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As the vessel approached completion and berths were sold for the first voyage more people came on board to live and assist with final preparations. Sails were ordered from a sailmaker and when they finally arrived and were bent on the project finally seemed to be complete.

One of the important factors in setting the sailing date was the tide, as only at certain times of the year would there be sufficient water in the creek to enable the vessel to make the journey to the open sea. The work on board had now progressed to the stage where a sailing date could be decided upon. Ship's stores were ordered and subsequently delivered and stowed on board. An area aft of the lower saloon was arranged as a dry store area with shelving and bins, and deep freeze units with deep locker storage installed for frozen foods and meat. A small bond store was provided in the after peak and in front of this was the aft accommodation, the chart room was completed.

Before sailing the ship had to be given a new name and a port of registry. The name Merry was submitted but was unacceptable to the authorities, as was a list of other names submitted. Eventually the name Eye of the Wind, from Sir Peter Scott's book, was accepted and the vessel could be registered. In recognition of all the help given by the local people, her port of registry was given as Faversham.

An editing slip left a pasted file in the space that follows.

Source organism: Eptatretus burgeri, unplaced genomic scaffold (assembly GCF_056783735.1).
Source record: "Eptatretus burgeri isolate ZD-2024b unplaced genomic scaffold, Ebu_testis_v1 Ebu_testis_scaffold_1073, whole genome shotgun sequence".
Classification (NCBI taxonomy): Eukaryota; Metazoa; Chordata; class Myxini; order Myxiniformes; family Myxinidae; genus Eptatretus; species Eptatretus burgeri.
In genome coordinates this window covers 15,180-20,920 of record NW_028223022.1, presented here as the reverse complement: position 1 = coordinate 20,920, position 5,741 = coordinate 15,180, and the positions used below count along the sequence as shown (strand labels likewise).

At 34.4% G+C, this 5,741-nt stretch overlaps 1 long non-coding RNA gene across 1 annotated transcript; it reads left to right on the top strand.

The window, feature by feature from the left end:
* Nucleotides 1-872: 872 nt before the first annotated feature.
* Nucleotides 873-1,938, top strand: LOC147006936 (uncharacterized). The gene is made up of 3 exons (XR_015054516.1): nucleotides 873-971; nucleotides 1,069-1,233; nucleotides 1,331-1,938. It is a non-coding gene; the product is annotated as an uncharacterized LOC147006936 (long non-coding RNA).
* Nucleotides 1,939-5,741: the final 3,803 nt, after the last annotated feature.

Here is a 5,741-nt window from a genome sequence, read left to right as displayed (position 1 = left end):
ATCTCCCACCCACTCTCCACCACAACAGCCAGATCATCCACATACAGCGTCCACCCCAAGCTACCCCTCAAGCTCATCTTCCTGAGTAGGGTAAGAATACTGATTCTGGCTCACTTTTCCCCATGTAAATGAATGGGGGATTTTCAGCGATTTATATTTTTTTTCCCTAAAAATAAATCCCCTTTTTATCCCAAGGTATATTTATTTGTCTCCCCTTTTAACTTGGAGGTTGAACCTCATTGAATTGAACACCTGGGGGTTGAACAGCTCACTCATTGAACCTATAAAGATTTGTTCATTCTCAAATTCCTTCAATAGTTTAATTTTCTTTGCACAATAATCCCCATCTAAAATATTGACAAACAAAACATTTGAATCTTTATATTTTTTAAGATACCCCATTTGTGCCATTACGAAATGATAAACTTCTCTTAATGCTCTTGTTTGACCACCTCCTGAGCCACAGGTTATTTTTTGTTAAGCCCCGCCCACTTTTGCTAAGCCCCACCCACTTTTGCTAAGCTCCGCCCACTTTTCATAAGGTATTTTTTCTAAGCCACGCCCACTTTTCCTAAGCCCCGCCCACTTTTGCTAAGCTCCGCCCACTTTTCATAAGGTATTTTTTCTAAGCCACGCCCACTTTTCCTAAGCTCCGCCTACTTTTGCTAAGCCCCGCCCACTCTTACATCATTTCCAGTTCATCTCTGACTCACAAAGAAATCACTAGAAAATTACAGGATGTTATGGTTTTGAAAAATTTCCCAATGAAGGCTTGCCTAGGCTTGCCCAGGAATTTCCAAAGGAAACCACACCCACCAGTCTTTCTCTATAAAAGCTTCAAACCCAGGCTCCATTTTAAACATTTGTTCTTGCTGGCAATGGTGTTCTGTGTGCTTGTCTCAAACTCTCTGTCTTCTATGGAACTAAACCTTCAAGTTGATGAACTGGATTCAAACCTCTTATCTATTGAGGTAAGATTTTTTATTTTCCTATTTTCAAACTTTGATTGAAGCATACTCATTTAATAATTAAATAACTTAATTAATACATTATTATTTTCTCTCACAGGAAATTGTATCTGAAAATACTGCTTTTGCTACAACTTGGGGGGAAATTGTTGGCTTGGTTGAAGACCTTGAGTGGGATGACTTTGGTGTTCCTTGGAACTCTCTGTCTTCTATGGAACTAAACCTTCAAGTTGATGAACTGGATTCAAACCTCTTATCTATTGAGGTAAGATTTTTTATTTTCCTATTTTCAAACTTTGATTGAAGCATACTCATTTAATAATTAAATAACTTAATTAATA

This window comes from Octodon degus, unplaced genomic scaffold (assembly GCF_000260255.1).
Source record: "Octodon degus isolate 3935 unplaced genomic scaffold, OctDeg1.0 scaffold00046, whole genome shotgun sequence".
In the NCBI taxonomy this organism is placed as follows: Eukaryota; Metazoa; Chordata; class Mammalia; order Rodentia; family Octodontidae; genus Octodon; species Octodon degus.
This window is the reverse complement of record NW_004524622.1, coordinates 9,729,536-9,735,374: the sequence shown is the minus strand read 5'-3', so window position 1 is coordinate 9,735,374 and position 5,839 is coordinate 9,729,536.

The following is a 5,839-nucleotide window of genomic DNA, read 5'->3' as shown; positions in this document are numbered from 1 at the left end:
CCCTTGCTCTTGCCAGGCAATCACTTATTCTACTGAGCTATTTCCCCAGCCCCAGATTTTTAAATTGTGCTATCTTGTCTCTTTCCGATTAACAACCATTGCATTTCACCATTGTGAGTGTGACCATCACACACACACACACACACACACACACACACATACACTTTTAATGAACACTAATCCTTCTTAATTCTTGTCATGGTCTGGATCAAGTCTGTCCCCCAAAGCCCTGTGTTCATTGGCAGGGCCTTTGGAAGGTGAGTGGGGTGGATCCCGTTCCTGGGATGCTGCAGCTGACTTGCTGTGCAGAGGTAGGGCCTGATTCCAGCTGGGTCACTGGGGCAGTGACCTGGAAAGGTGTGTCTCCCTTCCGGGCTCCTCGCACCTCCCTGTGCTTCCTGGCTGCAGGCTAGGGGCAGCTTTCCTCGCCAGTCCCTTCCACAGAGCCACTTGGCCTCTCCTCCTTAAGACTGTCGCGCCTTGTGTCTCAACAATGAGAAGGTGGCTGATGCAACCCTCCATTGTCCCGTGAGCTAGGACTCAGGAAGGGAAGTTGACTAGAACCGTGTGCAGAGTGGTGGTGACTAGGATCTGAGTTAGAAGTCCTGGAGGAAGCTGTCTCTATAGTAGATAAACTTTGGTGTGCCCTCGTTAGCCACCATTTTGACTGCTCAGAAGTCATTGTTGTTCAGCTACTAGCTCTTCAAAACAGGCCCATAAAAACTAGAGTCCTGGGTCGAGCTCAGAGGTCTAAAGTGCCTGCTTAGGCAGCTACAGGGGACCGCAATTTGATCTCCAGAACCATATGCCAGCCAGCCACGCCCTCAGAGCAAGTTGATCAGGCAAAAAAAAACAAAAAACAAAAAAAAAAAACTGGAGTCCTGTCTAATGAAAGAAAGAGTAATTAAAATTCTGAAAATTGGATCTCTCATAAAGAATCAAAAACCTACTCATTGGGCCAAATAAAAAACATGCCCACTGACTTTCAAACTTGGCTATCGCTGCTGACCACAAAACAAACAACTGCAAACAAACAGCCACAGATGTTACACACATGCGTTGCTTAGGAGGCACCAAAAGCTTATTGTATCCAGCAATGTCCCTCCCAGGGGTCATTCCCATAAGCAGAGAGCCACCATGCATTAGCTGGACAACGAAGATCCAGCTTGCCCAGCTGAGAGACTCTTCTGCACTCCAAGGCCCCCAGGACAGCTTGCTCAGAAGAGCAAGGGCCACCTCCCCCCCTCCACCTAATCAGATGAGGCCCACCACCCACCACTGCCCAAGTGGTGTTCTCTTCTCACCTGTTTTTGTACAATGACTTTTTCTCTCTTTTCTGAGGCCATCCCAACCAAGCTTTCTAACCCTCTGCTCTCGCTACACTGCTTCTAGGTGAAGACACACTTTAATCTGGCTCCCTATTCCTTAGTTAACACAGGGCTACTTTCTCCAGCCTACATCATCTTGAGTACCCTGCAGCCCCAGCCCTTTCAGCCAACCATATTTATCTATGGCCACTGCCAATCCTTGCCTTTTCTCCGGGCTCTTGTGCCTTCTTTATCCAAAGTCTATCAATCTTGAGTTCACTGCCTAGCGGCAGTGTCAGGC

It is difficult to say here, that at this period of time the conversion was complete, as there is always some new item to add or some improvement to make but, in October 1976, three years and eight months after her purchase Eye of the Wind was ready to sail to Australia. She again lived as a true sailing vessel.


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